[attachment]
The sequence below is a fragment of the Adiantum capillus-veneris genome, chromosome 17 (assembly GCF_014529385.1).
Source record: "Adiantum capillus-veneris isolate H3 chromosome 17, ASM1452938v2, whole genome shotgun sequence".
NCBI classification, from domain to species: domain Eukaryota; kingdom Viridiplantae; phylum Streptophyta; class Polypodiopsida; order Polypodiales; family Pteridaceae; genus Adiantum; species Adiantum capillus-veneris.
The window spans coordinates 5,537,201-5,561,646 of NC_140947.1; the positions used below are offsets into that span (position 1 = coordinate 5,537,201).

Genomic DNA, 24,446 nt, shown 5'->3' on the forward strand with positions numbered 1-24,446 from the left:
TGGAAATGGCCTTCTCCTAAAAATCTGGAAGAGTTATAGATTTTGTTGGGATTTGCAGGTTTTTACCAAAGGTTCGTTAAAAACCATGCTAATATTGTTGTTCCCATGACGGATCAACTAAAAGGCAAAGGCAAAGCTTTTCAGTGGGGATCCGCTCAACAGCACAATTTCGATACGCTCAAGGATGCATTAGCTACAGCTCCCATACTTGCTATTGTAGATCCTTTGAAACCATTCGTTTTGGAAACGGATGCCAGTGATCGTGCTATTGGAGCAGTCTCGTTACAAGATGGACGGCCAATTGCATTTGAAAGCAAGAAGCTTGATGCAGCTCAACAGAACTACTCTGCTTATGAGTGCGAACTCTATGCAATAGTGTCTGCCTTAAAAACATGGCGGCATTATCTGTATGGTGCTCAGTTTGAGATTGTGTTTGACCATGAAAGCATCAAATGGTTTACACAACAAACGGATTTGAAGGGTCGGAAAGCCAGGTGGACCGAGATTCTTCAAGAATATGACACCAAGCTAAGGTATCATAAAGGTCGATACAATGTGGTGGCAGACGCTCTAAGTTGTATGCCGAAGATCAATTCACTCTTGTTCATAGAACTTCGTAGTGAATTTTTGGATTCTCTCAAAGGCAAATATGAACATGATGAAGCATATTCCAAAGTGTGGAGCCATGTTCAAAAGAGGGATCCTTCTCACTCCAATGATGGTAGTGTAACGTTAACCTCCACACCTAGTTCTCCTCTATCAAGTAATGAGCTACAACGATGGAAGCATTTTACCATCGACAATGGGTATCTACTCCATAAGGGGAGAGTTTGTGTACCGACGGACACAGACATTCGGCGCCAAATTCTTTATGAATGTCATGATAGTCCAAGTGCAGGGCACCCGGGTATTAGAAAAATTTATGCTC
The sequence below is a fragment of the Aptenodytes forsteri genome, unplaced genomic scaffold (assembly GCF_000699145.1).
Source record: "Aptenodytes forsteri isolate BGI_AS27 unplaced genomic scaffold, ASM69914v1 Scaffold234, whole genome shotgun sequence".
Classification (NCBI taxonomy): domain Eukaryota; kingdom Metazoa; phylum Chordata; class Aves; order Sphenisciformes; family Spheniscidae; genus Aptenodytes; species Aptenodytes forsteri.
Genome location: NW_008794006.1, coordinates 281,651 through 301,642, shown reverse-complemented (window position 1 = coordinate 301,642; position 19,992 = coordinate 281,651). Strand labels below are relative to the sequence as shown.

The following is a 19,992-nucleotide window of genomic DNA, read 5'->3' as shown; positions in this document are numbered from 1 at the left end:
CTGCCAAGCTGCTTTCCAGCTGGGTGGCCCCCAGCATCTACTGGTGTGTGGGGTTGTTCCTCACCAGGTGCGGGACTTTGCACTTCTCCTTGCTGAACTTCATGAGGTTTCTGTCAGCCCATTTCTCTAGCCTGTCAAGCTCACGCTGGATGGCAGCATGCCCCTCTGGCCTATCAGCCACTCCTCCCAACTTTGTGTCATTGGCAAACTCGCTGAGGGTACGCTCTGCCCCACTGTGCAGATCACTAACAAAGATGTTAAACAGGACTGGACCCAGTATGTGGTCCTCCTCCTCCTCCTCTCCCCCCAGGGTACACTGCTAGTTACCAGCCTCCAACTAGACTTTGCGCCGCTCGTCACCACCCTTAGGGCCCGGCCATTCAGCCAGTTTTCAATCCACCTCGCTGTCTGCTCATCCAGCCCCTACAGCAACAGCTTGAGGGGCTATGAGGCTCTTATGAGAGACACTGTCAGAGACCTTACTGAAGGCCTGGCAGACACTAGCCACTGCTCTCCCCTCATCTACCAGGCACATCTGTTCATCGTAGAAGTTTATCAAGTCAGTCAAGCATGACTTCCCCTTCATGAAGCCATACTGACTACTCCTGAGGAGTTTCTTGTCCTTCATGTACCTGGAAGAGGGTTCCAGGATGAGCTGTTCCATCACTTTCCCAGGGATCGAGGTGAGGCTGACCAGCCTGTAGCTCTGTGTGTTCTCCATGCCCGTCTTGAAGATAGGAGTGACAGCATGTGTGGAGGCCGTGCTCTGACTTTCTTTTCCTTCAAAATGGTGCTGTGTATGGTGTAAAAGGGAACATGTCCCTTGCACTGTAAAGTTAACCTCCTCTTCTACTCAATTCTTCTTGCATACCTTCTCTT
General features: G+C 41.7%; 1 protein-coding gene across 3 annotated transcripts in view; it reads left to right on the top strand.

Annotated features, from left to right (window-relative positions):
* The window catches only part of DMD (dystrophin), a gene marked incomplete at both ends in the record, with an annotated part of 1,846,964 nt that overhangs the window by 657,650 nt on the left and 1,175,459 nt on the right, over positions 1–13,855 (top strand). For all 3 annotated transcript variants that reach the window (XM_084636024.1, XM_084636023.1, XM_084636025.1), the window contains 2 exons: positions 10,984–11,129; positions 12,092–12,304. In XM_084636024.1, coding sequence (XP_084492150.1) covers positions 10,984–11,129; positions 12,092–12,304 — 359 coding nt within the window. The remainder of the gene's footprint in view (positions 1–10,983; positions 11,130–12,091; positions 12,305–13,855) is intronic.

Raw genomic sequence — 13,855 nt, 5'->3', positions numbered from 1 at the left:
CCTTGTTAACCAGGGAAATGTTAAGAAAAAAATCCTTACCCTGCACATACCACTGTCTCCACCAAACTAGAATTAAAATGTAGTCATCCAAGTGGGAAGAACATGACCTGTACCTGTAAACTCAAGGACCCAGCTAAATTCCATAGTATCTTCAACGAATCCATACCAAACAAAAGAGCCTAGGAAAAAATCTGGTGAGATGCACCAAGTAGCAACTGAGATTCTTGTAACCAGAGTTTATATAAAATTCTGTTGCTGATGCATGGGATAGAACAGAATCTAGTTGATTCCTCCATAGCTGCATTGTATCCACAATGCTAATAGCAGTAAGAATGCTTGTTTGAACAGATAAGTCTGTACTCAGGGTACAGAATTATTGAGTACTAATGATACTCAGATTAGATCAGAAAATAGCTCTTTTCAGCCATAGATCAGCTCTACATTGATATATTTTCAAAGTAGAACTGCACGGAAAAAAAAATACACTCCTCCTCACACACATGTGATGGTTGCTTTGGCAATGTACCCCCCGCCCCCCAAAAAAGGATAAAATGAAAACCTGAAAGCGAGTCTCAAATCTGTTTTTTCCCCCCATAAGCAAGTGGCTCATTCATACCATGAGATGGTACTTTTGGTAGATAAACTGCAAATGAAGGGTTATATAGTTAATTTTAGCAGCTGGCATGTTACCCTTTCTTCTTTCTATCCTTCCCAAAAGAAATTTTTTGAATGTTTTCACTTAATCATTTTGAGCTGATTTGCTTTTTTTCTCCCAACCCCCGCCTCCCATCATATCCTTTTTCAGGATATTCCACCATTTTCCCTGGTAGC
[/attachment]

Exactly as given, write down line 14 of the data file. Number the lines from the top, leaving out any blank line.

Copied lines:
Annotated features, from left to right (window-relative positions):